Since Wednesday was PI day (3.14), I thought I might update my PI trade article, says Dave Landry, f...
Risk Management for Traders During Volatile Times Like These
07/21/2008 12:00 am EST
Risk management for a trader can be compared to that of swing control to a golfer. It is one of the most important skills a trader must master. If a golfer were to wildly swing his club at a ball his chances of successfully striking the ball diminish. Just as if a trader were to wildly click the mouse in and out of the market, chances of profiting diminish. Therefore, to win the trading game, you must become educated and have discipline and follow a risk management policy, inherently reducing risk.
There are many steps involved in creating a risk management plan. You must first determine your level of risk tolerance. That answer is different for everyone with one thing remaining the same for everyone, the money put into the market is money that you should not mind losing. There is a great deal to consider before you decide to put your money at risk, especially when the average range of the S&P is over 35 points. Prior to entering a trade, you must determine the amount of loss you are willing to incur. A good rule of thumb is to limit losses to 1-2% of one's total account balance. If the trade requires too much risk, don't take it. There will always be another trade. Be patient. Once you decide to take a trade, learn to scale out of the position at various levels and always trade with stops. Many novice traders (and some experienced ones) rely on an all-or-nothing approach. Nothing could be worse.
Here is a simple example that can be applicable to any market: If you buy 300 shares of a stock at $10 and exit all at $11, you make $300. Not bad. If you buy that same stock and same number of shares and exit 100 shares at $11, another 100 at $12.50 and the last 100 at $10.50, you make $400. That's over 3% better than the alternative. When entering a trade, use incremental profit targets and hard stop losses.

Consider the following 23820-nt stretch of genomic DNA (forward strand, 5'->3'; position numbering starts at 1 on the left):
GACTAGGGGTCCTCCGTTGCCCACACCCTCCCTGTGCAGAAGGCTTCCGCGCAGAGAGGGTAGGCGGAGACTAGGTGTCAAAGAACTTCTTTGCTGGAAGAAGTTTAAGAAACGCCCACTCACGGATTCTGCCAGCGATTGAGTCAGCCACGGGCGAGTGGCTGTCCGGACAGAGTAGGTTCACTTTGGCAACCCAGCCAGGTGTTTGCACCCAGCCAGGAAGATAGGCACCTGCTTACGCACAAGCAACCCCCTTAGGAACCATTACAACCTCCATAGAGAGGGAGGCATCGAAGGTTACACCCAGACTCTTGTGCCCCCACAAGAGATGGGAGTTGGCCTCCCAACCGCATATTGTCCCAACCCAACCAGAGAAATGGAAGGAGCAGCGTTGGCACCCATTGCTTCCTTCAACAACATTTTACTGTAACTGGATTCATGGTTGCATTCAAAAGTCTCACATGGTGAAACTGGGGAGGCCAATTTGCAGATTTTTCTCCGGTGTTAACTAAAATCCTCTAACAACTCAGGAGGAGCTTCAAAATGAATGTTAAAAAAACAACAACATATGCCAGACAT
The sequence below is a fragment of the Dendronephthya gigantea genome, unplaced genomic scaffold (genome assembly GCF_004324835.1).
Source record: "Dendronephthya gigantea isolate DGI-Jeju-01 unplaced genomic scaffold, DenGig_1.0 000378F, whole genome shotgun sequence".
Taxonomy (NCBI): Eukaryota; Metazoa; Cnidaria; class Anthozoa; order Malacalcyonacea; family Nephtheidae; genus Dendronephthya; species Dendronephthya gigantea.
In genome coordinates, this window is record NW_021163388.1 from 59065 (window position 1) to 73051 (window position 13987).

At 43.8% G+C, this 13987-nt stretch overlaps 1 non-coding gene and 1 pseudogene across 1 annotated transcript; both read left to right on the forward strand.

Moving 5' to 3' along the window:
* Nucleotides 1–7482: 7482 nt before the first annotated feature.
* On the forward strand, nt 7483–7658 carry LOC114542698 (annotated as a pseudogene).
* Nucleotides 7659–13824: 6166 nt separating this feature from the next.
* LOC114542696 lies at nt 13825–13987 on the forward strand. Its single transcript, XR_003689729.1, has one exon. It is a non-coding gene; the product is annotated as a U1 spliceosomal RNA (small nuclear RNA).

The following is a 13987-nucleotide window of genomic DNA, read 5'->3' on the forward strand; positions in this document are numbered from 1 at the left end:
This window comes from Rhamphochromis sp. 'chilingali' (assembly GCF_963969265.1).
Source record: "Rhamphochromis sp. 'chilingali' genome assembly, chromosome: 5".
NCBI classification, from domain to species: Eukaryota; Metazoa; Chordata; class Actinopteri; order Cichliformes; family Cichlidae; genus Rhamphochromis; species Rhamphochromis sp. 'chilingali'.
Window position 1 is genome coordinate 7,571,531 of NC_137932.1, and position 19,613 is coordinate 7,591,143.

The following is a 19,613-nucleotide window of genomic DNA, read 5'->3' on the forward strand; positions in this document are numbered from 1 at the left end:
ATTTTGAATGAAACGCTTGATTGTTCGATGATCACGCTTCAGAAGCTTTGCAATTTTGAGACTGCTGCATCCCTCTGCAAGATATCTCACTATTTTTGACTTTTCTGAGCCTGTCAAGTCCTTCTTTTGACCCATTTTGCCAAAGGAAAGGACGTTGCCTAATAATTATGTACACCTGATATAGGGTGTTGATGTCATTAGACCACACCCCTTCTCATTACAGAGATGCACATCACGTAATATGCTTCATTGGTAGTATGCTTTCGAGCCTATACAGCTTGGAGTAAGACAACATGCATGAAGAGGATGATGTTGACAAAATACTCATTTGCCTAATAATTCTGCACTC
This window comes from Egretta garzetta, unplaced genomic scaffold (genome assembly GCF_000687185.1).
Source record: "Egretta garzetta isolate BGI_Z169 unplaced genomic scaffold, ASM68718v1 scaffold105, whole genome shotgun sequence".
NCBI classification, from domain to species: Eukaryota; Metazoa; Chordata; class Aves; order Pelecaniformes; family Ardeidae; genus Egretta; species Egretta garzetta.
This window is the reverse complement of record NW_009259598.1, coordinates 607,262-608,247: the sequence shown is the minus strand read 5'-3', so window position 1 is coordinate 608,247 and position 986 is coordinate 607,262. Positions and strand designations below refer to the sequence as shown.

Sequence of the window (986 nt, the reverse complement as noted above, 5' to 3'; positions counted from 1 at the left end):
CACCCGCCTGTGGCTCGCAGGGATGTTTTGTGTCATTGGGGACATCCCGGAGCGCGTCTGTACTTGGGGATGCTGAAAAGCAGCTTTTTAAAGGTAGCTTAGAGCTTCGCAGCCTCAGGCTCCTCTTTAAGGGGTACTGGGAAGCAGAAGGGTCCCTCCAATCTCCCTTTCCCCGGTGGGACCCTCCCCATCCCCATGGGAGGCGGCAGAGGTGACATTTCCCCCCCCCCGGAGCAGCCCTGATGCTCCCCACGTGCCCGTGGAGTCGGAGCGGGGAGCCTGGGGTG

Trading is also a matter of balancing fear and greed and tying that in with the risk. One successful approach is to take advantage of small moves in the market based off the average range, as that will allow traders to stay in a trade longer as it develops. Most traders enter a trade and exit the full position only to miss most of the move. This leaves a trader second-guessing and chasing the market. If the trade goes against them, the loss is many times greater than the profit that would have been made. To reduce this frustration, take profits off of small moves, reducing the size of the position thereby reducing risk, and go for the trend breakout on the remainder. This allows a trader to balance fear and greed as well as minimize the losses.
Here is a trade I took today that allowed me to make money, but also left me wanting more.my discipline as a trader kept me "green" for the day. The idea here is you can not succeed in trading by following the rules a couple of days out of the week, you must follow your rules day in, day out, no matter what the market is doing. Today, July 15th, I sold the e-mini in the afternoon just after 2:30pm CDT. My trigger price was 1217.75. I was in that trade for what seemed like hours-but it was really only about 10 minutes. I was not seeing the confirmation I am used to seeing in a great trade, and so rather than wait to see if they really broke down, I took profits and headed to the golf course. The ultimate low of that move was 1210.50. The old me would have obsessed over the money I left on the table, but the trader I am today knows better. (See Figure 1.1)
Every trader knows that all trades do not work like the one above. Sometimes, even with the best analysis, trades fail. With these trades, too, one should scale in and out of the position. That gives the trade a chance to work for the final portion of the position. If the situation looks too grim, just exit the entire position. A loss will be suffered, but it will be relatively small. By scaling out of positions as soon as trouble appears, money is saved.
Given the current state of volatility in all markets, the risk is greater, much greater. You must understand that expanded ranges force expanded stop loss orders. The markets are extremely fragile and move off of any announcement, rumor or fact. If you are trading, consider wider stop up to one third of the average range of the market. If this is unbearable to you, save your money for less volatile times.
No strategy can prevent trading losses; however, scaling out of trades, keeps fear and greed in check. Make it a point to give yourself every opportunity to become successful; be in control of your swing.
By Tom Busby
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